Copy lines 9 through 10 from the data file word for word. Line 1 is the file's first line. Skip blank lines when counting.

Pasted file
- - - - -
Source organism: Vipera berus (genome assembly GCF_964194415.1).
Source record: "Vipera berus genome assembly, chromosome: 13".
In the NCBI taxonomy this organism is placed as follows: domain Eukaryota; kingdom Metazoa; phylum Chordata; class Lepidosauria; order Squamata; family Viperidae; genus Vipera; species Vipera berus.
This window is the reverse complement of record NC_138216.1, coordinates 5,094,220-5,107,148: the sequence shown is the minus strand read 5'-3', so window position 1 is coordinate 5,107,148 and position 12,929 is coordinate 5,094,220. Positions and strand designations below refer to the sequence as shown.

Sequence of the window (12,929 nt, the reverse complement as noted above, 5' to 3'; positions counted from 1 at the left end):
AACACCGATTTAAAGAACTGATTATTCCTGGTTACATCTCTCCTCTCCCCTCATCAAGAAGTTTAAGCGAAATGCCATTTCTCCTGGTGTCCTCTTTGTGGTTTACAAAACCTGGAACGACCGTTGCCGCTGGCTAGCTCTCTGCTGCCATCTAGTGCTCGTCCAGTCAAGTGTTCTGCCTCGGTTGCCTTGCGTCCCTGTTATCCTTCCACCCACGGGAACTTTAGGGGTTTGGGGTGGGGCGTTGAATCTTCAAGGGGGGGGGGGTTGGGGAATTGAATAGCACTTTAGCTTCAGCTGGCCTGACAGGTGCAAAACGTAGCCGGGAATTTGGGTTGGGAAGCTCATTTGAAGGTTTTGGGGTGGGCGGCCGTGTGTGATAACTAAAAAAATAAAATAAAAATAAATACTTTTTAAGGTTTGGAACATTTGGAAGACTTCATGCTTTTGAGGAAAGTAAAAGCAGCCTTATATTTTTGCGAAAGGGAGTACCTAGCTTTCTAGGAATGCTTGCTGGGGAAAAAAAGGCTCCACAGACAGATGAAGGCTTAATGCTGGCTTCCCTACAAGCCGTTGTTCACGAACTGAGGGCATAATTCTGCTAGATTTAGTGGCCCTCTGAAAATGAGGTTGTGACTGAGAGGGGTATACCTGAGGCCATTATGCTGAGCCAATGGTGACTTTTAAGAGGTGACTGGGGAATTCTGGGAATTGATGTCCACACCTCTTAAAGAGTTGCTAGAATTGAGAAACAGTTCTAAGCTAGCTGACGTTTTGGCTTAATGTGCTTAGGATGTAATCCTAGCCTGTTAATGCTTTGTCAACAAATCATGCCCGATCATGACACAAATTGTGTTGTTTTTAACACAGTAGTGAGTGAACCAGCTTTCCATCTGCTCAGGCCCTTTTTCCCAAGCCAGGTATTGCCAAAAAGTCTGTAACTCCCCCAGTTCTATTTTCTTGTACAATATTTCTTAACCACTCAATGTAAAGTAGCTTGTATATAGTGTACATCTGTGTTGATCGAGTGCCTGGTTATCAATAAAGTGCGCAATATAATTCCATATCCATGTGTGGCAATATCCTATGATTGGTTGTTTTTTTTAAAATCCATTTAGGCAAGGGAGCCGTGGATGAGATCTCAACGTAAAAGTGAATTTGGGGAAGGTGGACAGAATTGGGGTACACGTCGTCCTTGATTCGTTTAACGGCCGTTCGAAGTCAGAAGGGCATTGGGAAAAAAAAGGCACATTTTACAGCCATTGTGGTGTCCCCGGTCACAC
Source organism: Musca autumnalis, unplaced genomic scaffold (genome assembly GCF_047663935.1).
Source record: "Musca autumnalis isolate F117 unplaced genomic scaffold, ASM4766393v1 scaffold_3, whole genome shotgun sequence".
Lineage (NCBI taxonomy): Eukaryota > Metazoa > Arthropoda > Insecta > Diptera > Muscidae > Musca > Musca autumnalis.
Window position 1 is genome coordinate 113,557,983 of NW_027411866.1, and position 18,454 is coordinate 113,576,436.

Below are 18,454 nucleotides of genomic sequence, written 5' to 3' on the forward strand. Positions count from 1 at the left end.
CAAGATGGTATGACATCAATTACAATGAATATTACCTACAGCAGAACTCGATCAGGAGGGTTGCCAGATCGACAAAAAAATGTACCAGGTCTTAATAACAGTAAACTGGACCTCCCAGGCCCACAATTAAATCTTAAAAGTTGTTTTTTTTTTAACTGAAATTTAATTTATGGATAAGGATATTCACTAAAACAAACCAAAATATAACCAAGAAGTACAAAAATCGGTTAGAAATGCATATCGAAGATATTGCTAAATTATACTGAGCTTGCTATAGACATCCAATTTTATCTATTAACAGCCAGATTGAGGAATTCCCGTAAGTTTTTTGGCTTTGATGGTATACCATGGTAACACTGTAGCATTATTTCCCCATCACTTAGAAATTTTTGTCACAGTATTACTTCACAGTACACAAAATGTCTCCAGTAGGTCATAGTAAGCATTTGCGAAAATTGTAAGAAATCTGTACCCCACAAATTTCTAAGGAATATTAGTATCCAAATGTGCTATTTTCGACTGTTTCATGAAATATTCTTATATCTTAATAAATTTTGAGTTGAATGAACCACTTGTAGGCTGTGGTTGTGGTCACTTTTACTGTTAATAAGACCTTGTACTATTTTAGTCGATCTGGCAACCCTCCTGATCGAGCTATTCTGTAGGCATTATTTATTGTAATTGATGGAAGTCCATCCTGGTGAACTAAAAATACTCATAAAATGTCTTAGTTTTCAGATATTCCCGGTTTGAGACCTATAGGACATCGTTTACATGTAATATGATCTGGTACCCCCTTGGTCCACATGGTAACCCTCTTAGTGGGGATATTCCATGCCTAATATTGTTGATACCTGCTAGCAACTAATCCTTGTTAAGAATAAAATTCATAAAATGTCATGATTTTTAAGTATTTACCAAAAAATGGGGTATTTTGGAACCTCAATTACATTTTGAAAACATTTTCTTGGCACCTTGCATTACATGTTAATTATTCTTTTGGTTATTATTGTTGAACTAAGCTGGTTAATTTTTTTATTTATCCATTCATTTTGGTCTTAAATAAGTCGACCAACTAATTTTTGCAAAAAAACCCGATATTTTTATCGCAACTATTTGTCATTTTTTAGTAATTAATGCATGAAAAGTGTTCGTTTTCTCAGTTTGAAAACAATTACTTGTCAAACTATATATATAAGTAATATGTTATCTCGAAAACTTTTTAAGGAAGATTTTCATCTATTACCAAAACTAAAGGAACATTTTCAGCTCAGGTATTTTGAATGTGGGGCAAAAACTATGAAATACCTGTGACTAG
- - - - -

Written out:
Lineage (NCBI taxonomy): Eukaryota > Metazoa > Arthropoda > Insecta > Diptera > Muscidae > Musca > Musca autumnalis.
Window position 1 is genome coordinate 113,557,983 of NW_027411866.1, and position 18,454 is coordinate 113,576,436.